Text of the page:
Head Lines
  • Modi chairs 2nd national conference of chief secys
  • Lionel Messi named athlete of the year by L’Equipe
  • Prostate problems and winter season: Is there a link?
  • Predators win 3rd straight, top Caps
  • Two more Chandigarh cops arrested in ₹1.1-crore salary scam
  • Travel insurance against terror attacks: What's covered and what's not
  • Maryam Nawaz's elevation furthers Sharif political dynasty in Pakistan
  • Blackpink to make history as the first K-pop group to headline Coachella 2023? Here's what we know
  • Seattle homebuyers no longer have to rush as housing market stalls

(The Center Square) – The Indiana State Teachers Association want lawmakers to address the state’s need for teachers by increasing pay and improving working conditions in the coming legislative session.

The 168-year-old organization announced its legislative priorities in a statement, citing a decade of inadequate education funding and efforts to de-professionalize education as the cause of “historic teacher shortages across the state.” 

The Indiana Department of Education Job Bank currently shows 1,545 open positions for teachers and more than 700 in student support positions such as counselor, coach or instructional assistant. 

Indiana ranks 41st in average teacher pay at $53,072 based on NEA data from 1,200 schools, according to District Administration.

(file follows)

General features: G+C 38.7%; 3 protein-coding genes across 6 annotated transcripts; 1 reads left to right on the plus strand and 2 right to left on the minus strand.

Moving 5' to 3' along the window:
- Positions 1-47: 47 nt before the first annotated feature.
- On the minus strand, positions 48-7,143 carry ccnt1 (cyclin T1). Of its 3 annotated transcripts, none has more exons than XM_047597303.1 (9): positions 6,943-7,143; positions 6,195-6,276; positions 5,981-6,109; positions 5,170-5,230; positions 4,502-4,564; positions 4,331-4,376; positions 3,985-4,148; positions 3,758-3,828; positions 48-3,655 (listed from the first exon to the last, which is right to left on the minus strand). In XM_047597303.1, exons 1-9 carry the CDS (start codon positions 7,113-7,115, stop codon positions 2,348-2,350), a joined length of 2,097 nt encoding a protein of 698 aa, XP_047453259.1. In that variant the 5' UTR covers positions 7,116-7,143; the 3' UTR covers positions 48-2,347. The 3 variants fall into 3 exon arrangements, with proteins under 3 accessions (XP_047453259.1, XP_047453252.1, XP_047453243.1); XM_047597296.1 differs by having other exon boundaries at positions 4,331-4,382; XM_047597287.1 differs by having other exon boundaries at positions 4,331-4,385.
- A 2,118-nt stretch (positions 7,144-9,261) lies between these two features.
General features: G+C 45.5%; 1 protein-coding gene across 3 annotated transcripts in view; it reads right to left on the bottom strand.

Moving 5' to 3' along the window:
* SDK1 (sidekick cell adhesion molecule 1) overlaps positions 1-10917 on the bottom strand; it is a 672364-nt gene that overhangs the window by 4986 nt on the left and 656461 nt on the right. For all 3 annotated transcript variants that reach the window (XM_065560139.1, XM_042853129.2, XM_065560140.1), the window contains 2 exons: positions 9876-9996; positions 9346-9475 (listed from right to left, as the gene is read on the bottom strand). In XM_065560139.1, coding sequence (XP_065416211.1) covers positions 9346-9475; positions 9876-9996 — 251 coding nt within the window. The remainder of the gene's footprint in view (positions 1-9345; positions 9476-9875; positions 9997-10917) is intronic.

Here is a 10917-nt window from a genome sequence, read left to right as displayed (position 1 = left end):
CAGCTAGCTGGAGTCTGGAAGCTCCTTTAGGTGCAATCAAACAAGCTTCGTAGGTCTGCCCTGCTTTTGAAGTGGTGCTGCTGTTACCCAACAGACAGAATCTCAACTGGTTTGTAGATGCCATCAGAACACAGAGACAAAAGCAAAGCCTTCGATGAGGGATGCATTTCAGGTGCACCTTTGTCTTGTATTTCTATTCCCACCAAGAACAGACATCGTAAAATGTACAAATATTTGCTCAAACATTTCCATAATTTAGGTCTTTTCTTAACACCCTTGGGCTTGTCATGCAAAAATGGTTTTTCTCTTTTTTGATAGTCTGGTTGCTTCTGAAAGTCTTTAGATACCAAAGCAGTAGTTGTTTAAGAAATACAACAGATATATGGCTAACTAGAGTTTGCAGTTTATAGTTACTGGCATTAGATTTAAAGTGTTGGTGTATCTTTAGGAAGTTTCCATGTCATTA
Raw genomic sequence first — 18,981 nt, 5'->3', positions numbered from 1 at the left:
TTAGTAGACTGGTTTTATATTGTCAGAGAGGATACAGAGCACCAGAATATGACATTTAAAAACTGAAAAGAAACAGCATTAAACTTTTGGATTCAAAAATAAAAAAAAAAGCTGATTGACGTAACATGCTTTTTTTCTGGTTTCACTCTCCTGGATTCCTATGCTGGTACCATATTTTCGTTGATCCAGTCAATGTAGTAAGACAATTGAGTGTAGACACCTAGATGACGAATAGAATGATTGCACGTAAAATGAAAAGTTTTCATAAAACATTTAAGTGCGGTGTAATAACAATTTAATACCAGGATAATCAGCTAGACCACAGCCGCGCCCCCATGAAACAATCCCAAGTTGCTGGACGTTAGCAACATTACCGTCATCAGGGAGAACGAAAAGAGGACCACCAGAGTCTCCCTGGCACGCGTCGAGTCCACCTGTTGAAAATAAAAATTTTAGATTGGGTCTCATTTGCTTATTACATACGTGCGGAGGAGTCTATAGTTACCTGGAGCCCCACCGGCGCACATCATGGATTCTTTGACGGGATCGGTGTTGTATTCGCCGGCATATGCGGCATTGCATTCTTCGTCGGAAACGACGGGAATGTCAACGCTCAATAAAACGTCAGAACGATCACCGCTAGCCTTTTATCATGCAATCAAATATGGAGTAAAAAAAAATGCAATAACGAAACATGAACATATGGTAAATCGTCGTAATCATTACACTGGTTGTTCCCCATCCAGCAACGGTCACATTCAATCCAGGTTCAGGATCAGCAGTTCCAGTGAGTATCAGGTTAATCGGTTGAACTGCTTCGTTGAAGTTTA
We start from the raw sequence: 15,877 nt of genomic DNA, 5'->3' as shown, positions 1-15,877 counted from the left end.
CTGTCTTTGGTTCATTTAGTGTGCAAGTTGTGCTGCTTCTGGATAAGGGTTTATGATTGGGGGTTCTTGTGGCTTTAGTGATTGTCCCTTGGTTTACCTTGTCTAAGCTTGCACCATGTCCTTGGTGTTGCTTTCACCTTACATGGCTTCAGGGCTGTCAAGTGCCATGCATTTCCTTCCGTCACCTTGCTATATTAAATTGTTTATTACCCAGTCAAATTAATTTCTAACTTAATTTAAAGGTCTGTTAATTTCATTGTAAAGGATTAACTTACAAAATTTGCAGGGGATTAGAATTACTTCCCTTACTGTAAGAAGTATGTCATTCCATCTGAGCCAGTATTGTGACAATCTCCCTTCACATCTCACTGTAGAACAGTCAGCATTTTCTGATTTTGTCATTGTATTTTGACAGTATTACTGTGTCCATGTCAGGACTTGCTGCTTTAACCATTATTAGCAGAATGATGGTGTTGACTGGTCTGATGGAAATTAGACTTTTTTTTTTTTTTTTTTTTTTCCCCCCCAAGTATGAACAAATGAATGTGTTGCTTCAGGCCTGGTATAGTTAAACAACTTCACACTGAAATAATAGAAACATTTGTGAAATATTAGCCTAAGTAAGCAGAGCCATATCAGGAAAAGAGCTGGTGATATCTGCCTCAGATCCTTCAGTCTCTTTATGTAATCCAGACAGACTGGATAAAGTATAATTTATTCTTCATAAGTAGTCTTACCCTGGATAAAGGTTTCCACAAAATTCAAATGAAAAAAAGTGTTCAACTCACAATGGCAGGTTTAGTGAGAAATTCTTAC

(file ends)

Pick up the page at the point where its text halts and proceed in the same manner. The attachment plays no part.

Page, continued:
ISTA’s recommendations for addressing the problem include increasing funding for public schools, granting collective bargaining rights to educational support professionals, exempting student-debt relief from state income taxation and increasing scholarships for students pursuing an education degree. 

Just 16% of education majors in Indiana in 2010-12 wound up teaching public school in Indiana according to ISTA, while 54% of education majors who received scholarships or stipends in Indiana during 2011-16 later taught in Indiana public schools. 

ISTA also recommends funding 12 weeks’ parental leave for public school employees, developing and funding free public preschool within three years and continuing to allow educators to make curriculum decisions.

The Institute of Education Sciences in 2021 also recommended Indiana’s state and education leaders attempt to “stop leaks in the teacher pipeline,” suggesting strategies to increase diversity in the teacher pipeline and recommending more support for low-income students pursuing education degrees.

The recommendations come after a year of significant effort in teacher recruitment and retention by the state. 

Beginning with this academic year, a new Indiana law allows K-12 schools to hire full- or part-time adjunct teachers. Adjunct teachers must have at least four years of experience in the subject they want to teach and be mentored by another teacher. 

Also this year, IDOE made available $10 million in grants for teacher recruitment and retention, and another $2 million in grants for training teachers of English Language Learners. 

Fifty-percent of Indiana’s budget is directed toward education, Gov. Eric Holcomb told reporters in August. 

The Center Square requested comment from the Indiana Department of Education but did not receive a reply by press time. 


No Comments Till Now.

Write Your Story